Now in its fourth year, the Charleston International Film Festival (CIFF) raises the curtain May 18-22 to present more than 80 films —full-length features, docs, shorts and animations, in a broad spectrum of genres and subjects —as well as workshops, industry-led panels, after-parties, and a gala night of awards that closes the event. It’s so meaty that the organizers added movie theaters Cinebarre and the Hippodrome to the fest’s perennial venue, the American Theater. The schedule is chockablock with films in almost every kind of international flavor, but several hit much closer to home. CIFF founders Summer Spooner Peacher and Brian Peacher have both watched and spurred this gradual expansion over the past few years, often from their home in California. This year, though, marks a significant change for them as they move back to Charleston, another result of the festival’s continuing ascension.

Not merely content to bring together people who share a love of cinema with films sure to be well received, the founders also continue to encourage the presentation of challenging social and political issues. Mark Claywell’s American Jihadist (Sun. May 21, 3 p.m. at Cinebarre), winner of the Grand Jury Prize at the 2010 Slamdance Film Festival in Utah, may be difficult for Americans, who are often “uncomfortable dealing with issues that the film takes on,” to watch, according to the director. A look at the factors that combine to create the mindset of a jihadist, the film examines an American man, Isa Ali, who is considered a freedom fighter by some and a terrorist by others. “I think once most people see the film, they realize that the approach is to let the audience make up their own mind about who Isa Ali is and judge for themselves what he stands for over his lifetime,” Claywell says.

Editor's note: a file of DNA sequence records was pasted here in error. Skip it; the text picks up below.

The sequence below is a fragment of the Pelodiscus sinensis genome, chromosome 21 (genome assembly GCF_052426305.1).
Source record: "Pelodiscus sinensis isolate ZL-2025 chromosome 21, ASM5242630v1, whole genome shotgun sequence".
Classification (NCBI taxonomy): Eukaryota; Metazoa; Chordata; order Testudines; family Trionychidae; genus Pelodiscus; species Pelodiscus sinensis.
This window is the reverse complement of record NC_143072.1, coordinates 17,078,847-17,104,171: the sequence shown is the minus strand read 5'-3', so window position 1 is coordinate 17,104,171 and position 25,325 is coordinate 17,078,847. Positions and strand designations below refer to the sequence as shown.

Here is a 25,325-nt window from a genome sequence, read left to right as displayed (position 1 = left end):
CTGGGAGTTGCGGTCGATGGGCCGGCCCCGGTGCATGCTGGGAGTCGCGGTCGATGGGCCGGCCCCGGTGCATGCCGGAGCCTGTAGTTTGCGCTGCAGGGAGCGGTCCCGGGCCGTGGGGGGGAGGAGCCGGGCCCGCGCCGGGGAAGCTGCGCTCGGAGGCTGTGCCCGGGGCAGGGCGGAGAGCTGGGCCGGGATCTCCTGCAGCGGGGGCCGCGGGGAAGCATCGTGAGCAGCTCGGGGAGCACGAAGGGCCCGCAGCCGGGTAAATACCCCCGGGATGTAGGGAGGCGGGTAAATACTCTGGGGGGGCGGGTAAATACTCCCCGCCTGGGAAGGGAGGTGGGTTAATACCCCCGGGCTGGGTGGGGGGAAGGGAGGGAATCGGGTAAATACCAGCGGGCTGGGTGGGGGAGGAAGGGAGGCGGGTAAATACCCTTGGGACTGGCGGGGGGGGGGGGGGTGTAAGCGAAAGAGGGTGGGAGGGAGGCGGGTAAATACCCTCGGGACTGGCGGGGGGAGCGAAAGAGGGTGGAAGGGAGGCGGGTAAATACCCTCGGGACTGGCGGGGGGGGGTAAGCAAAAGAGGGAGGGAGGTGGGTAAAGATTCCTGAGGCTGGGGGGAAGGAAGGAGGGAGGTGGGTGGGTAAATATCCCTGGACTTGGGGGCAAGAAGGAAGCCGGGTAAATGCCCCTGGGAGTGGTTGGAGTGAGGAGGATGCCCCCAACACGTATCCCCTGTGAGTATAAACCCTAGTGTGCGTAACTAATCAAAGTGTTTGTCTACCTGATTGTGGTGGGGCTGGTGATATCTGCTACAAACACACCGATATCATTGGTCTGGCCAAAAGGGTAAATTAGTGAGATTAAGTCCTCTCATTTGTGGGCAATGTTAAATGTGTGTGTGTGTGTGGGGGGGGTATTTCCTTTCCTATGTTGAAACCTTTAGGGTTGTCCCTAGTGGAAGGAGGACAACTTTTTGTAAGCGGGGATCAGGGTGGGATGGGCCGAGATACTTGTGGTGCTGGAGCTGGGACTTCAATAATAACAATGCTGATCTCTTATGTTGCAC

Another standout feature, Michael Givens’ Angel Camouflaged (Sat. May 21, 7 p.m. at the Hippodrome), was filmed locally, using the marshes of Bowens Island as a setting for a story of barroom rock ‘n’ roll redemption starring Dilana Robichaux and James Brolin. A music-heavy film, Angel is packed with original and cover songs by Dilana, as well as by Curtis Blow, Patty Smyth, and the Marshall Tucker Band, all of whom also appear in the movie. Givens, who flags down passersby to hawk the film as deftly as he handles rapid-fire questions, was only too happy to shoot in the Lowcountry, since he’s from Beaufort himself.

“I moved back here from L.A. to raise my family,” he says. “Getting up and going to work in South Carolina is a dream come true.” Originally intending to shoot in Key Largo, Givens had an epiphany about moving the production to the coast he knew so well. It only took a few rewrites and proper organization around local tax incentives for filmmakers, which he describes as very helpful. “We stretched the dollar and got everything we could out of it,” he says, though he’d like to see legislators improve the incentives. Givens believes the industry deserves to grow and that they need to make a strong commitment to it. Ultimately, he says, “It’s up to the people of Charleston whether this movie is a success or not. I don’t get anything extra out of it.” Givens will speak at CIFF after his film premieres.